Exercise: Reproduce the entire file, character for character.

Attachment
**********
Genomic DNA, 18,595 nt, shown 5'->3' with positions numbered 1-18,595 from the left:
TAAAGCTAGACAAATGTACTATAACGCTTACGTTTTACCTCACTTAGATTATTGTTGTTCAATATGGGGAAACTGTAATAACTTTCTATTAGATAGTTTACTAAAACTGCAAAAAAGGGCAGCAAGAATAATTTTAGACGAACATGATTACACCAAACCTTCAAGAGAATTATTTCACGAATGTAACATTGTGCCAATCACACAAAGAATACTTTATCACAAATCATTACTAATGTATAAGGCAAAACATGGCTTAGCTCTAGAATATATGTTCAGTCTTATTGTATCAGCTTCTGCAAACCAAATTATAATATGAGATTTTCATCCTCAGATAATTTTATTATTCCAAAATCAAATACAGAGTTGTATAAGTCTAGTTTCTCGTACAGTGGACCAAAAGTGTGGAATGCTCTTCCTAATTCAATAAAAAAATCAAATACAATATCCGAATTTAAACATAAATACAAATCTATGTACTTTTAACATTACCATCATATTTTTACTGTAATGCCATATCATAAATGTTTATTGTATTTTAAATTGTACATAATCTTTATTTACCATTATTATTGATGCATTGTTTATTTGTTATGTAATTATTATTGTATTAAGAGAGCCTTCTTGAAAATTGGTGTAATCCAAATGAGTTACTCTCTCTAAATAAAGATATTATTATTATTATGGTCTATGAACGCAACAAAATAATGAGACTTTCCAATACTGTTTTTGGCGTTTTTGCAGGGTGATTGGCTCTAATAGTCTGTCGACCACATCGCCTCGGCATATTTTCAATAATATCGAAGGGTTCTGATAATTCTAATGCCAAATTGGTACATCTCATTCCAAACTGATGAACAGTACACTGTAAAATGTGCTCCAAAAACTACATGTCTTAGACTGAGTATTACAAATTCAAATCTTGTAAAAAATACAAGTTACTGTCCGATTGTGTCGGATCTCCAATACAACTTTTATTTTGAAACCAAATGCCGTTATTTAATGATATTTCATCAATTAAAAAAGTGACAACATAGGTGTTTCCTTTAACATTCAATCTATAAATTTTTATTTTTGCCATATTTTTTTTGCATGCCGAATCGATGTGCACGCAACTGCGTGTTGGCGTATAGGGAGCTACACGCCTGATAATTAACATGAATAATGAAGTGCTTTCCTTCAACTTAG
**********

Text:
Genomic DNA, 18,595 nt, shown 5'->3' with positions numbered 1-18,595 from the left:
TAAAGCTAGACAAATGTACTATAACGCTTACGTTTTACCTCACTTAGATTATTGTTGTTCAATATGGGGAAACTGTAATAACTTTCTATTAGATAGTTTACTAAAACTGCAAAAAAGGGCAGCAAGAATAATTTTAGACGAACATGATTACACCAAACCTTCAAGAGAATTATTTCACGAATGTAACATTGTGCCAATCACACAAAGAATACTTTATCACAAATCATTACTAATGTATAAGGCAAAACATGGCTTAGCTCTAGAATATATGTTCAGTCTTATTGTATCAGCTTCTGCAAACCAAATTATAATATGAGATTTTCATCCTCAGATAATTTTATTATTCCAAAATCAAATACAGAGTTGTATAAGTCTAGTTTCTCGTACAGTGGACCAAAAGTGTGGAATGCTCTTCCTAATTCAATAAAAAAATCAAATACAATATCCGAATTTAAACATAAATACAAATCTATGTACTTTTAACATTACCATCATATTTTTACTGTAATGCCATATCATAAATGTTTATTGTATTTTAAATTGTACATAATCTTTATTTACCATTATTATTGATGCATTGTTTATTTGTTATGTAATTATTATTGTATTAAGAGAGCCTTCTTGAAAATTGGTGTAATCCAAATGAGTTACTCTCTCTAAATAAAGATATTATTATTATTATGGTCTATGAACGCAACAAAATAATGAGACTTTCCAATACTGTTTTTGGCGTTTTTGCAGGGTGATTGGCTCTAATAGTCTGTCGACCACATCGCCTCGGCATATTTTCAATAATATCGAAGGGTTCTGATAATTCTAATGCCAAATTGGTACATCTCATTCCAAACTGATGAACAGTACACTGTAAAATGTGCTCCAAAAACTACATGTCTTAGACTGAGTATTACAAATTCAAATCTTGTAAAAAATACAAGTTACTGTCCGATTGTGTCGGATCTCCAATACAACTTTTATTTTGAAACCAAATGCCGTTATTTAATGATATTTCATCAATTAAAAAAGTGACAACATAGGTGTTTCCTTTAACATTCAATCTATAAATTTTTATTTTTGCCATATTTTTTTTGCATGCCGAATCGATGTGCACGCAACTGCGTGTTGGCGTATAGGGAGCTACACGCCTGATAATTAACATGAATAATGAAGTGCTTTCCTTCAACTTAG